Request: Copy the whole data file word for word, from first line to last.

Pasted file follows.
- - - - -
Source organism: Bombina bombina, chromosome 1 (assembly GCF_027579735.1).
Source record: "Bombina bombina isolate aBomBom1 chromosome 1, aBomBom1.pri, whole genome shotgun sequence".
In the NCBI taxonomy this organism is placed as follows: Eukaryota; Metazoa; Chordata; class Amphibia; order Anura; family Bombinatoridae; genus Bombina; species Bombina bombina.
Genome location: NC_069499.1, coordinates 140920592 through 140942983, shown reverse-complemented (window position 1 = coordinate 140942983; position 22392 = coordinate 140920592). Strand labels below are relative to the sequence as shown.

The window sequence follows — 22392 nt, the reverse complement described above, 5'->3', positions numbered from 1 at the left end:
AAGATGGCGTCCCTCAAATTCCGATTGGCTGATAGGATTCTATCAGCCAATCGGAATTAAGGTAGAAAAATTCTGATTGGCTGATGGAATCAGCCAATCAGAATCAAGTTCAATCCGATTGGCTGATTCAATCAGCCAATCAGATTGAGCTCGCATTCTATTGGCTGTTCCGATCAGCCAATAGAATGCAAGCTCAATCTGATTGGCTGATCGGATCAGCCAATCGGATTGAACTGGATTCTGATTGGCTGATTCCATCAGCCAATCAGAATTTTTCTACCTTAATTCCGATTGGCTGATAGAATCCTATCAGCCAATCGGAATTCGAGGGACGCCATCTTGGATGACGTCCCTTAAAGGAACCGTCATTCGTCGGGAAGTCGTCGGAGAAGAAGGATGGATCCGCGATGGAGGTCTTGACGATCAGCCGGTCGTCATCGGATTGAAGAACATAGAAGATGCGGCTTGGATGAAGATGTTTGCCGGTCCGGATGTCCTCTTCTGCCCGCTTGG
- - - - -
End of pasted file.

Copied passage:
Source organism: Bombina bombina, chromosome 1 (assembly GCF_027579735.1).
Source record: "Bombina bombina isolate aBomBom1 chromosome 1, aBomBom1.pri, whole genome shotgun sequence".
In the NCBI taxonomy this organism is placed as follows: Eukaryota; Metazoa; Chordata; class Amphibia; order Anura; family Bombinatoridae; genus Bombina; species Bombina bombina.
Genome location: NC_069499.1, coordinates 140920592 through 140942983, shown reverse-complemented (window position 1 = coordinate 140942983; position 22392 = coordinate 140920592). Strand labels below are relative to the sequence as shown.

The window sequence follows — 22392 nt, the reverse complement described above, 5'->3', positions numbered from 1 at the left end:
AAGATGGCGTCCCTCAAATTCCGATTGGCTGATAGGATTCTATCAGCCAATCGGAATTAAGGTAGAAAAATTCTGATTGGCTGATGGAATCAGCCAATCAGAATCAAGTTCAATCCGATTGGCTGATTCAATCAGCCAATCAGATTGAGCTCGCATTCTATTGGCTGTTCCGATCAGCCAATAGAATGCAAGCTCAATCTGATTGGCTGATCGGATCAGCCAATCGGATTGAACTGGATTCTGATTGGCTGATTCCATCAGCCAATCAGAATTTTTCTACCTTAATTCCGATTGGCTGATAGAATCCTATCAGCCAATCGGAATTCGAGGGACGCCATCTTGGATGACGTCCCTTAAAGGAACCGTCATTCGTCGGGAAGTCGTCGGAGAAGAAGGATGGATCCGCGATGGAGGTCTTGACGATCAGCCGGTCGTCATCGGATTGAAGAACATAGAAGATGCGGCTTGGATGAAGATGTTTGCCGGTCCGGATGTCCTCTTCTGCCCGCTTGG